There are many ideas about how to do that, some nature-based, many requiring new technology. But none can deliver alone and none are ready at scale, and we do not have the governance frameworks in place to achieve this in a fair and sustainable way.

In case neither emissions reductions nor removals prove enough, there are also growing calls to consider the feasibility of additional measures, such as ideas to reflect sunlight back into space to directly cool the planet.

These additional approaches could have profound impacts – positive and negative – on the Sustainable Development Goals, and what come after them beyond 2030. To take the right decisions about these additional approaches, and whether to use or not to use them, we need to start building inclusive governance frameworks, and we need to start that process now.

Taking the next steps on climate action 

That is why, five years on from Paris, I believe it’s time to take the next steps 

First, of course, the world must much more urgently cut emissions. Over the coming months, leaders must put the world on an irreversible course to decarbonisation. But emissions reductions alone will not be sufficient to reach the 1.5°C goal.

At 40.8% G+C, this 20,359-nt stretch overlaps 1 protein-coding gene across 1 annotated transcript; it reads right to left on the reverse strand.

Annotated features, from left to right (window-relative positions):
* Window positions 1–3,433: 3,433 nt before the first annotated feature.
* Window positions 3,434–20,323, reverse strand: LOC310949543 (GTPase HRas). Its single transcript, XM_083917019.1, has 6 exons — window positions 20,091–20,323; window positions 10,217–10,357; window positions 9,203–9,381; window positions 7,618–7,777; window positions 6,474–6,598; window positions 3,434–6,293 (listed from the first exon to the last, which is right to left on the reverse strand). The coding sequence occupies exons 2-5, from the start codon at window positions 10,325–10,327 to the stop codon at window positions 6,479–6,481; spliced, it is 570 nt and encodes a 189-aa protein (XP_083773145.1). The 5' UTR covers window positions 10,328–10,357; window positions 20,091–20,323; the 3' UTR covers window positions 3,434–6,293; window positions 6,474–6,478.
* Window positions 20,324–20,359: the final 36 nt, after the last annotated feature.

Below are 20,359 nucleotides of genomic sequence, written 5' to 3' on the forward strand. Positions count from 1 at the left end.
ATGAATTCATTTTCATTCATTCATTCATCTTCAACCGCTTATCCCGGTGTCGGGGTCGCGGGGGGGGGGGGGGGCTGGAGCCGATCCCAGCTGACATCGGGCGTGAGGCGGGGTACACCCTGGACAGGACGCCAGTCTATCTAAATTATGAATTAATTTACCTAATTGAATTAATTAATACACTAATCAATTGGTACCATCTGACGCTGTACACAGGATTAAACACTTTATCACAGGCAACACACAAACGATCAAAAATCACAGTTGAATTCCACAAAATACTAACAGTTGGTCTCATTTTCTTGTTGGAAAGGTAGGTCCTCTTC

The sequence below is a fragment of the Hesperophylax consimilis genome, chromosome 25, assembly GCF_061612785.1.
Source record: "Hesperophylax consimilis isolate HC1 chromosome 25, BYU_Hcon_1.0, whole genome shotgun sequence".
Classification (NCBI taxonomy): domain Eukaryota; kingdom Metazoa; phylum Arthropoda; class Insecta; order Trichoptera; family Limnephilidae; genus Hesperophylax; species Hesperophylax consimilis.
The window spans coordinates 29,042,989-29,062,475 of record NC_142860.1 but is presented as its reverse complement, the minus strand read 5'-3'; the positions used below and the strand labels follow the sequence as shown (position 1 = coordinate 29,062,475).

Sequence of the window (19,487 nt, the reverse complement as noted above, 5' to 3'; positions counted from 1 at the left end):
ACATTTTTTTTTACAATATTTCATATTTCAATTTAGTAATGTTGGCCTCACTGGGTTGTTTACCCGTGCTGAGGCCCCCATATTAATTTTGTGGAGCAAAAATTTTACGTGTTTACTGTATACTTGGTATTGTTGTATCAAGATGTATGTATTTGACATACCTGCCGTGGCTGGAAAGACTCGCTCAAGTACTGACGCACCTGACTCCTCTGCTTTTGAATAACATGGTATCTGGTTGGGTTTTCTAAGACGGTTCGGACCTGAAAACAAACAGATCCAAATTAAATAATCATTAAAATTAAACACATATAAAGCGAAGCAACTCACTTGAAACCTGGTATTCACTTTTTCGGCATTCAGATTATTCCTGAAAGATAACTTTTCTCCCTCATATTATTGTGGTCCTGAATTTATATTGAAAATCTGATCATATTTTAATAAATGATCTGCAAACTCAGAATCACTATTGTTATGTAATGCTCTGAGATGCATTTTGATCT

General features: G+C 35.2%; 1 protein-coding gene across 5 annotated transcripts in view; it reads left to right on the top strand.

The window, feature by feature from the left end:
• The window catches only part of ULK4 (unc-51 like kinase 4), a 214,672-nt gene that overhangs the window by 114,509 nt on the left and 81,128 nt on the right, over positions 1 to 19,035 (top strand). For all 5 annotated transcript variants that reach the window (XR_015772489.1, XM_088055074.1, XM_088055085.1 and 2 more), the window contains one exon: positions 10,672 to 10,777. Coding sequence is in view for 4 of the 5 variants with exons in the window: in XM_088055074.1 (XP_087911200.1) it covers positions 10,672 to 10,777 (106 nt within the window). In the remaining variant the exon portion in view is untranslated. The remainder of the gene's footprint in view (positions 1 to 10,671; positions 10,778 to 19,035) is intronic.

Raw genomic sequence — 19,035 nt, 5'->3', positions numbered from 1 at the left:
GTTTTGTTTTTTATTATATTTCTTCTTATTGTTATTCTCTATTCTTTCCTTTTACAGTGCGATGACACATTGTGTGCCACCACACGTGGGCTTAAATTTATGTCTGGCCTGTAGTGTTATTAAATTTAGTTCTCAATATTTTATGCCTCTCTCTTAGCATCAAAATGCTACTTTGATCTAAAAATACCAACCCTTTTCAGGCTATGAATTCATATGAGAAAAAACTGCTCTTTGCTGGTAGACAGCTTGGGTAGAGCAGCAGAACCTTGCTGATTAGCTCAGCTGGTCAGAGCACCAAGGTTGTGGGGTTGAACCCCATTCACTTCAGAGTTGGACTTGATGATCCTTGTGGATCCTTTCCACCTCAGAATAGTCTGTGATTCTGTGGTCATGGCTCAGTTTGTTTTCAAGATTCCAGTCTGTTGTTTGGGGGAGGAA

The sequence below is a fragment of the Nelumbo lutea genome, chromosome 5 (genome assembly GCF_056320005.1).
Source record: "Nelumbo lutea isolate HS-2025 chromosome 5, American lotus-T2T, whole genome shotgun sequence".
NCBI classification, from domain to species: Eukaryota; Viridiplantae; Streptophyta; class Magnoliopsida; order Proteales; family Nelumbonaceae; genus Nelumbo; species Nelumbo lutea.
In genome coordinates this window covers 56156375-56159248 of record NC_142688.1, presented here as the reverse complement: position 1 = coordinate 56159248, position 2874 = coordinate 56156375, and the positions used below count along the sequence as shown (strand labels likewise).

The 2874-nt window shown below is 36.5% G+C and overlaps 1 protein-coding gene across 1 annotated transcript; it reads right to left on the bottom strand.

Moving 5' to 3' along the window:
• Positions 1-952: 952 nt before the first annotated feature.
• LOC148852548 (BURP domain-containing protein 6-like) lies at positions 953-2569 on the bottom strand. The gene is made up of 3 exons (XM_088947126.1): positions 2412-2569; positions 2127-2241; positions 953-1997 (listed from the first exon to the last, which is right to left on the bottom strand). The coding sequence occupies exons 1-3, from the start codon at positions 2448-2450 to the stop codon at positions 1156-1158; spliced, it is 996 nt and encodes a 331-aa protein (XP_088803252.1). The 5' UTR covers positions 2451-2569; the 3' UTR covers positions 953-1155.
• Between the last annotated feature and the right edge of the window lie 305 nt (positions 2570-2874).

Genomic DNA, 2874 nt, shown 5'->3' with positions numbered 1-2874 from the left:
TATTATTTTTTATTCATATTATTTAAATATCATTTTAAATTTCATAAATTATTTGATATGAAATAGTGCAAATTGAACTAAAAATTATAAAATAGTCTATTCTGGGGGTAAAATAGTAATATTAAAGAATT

So second, the time has come for world leaders to urgently address the need for large-scale carbon dioxide removal (CDR).  

The world needs to recognise the science that increasing climate ambition, and achieving net zero, requires action both on cutting emissions and removing billions of tonnes of carbon dioxide from the atmosphere.   

CDR is needed to remove any emissions that remain by 2050, and then to remove more CO₂ than the world emits in the second half of the century. 

This is a huge undertaking. Whether nature based or otherwise, it will need technology, know-how, and global monitoring reporting and verification. It will need massive finance commitments. And it will need much more understanding about complex linkages with the SDGs. 

Third, given the risk that these actions won’t come at speed and scale needed, the time has come to learn much more about whether solar radiation modification (SRM) is feasible, if it could ever be an option or not, and what such decisions imply. 

This is no easy matter. Taking decisions about SRM is linked to many other issues – including cutting and removing CO₂ emissions, adaptation, resilience, and efforts to achieve all the Sustainable Development Goals (and what may follow them) 

Getting these decisions right requires a lot more research, and the creation of global governance frameworks to address the risks of using – or rejecting the use of – SRM approaches.